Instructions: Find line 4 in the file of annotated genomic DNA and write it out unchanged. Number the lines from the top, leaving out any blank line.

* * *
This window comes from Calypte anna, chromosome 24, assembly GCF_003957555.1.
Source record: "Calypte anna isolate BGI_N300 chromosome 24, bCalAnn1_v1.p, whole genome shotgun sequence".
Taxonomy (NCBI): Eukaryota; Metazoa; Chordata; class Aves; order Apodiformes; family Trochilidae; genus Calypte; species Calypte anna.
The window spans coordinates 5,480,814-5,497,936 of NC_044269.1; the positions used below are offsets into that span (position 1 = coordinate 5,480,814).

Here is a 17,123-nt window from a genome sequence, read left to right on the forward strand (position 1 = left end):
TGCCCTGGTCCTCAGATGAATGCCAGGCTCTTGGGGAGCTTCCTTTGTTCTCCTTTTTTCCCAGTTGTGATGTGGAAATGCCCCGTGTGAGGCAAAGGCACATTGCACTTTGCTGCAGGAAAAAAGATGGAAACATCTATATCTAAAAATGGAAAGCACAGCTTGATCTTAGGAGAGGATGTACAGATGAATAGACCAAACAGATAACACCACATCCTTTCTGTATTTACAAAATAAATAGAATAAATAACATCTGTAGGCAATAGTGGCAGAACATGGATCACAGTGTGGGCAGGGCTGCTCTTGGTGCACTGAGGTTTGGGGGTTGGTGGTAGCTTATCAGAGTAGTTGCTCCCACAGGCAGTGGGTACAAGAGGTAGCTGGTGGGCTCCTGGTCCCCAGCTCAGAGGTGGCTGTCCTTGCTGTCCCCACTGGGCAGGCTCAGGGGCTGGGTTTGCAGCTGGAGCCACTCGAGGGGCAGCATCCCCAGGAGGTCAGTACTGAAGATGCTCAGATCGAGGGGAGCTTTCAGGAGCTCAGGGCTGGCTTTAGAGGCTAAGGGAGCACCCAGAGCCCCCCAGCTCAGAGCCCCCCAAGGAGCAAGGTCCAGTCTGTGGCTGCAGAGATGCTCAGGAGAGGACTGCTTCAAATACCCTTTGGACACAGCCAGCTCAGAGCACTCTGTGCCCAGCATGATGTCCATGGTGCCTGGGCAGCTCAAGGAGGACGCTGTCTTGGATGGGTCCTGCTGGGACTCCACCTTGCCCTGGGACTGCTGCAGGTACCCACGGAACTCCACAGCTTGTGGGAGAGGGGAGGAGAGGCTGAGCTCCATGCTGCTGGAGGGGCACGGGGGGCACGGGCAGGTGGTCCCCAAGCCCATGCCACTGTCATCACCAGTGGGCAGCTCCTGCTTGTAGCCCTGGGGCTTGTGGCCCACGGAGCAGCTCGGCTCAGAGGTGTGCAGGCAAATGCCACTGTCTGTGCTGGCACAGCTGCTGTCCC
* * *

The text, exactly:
The window spans coordinates 5,480,814-5,497,936 of NC_044269.1; the positions used below are offsets into that span (position 1 = coordinate 5,480,814).